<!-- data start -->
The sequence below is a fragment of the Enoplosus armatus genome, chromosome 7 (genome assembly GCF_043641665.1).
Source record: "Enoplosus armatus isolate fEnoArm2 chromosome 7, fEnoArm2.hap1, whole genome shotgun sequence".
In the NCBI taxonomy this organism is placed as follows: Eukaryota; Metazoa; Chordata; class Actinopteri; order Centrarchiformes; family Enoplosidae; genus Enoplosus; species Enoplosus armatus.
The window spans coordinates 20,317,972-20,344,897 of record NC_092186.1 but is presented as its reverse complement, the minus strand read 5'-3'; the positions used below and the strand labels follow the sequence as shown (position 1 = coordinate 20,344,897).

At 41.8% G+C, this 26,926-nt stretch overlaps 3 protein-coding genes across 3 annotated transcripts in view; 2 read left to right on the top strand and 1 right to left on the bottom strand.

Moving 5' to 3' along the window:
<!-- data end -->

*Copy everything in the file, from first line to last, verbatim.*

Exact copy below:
The sequence below is a fragment of the Enoplosus armatus genome, chromosome 7 (genome assembly GCF_043641665.1).
Source record: "Enoplosus armatus isolate fEnoArm2 chromosome 7, fEnoArm2.hap1, whole genome shotgun sequence".
In the NCBI taxonomy this organism is placed as follows: Eukaryota; Metazoa; Chordata; class Actinopteri; order Centrarchiformes; family Enoplosidae; genus Enoplosus; species Enoplosus armatus.
The window spans coordinates 20,317,972-20,344,897 of record NC_092186.1 but is presented as its reverse complement, the minus strand read 5'-3'; the positions used below and the strand labels follow the sequence as shown (position 1 = coordinate 20,344,897).

At 41.8% G+C, this 26,926-nt stretch overlaps 3 protein-coding genes across 3 annotated transcripts in view; 2 read left to right on the top strand and 1 right to left on the bottom strand.

Moving 5' to 3' along the window: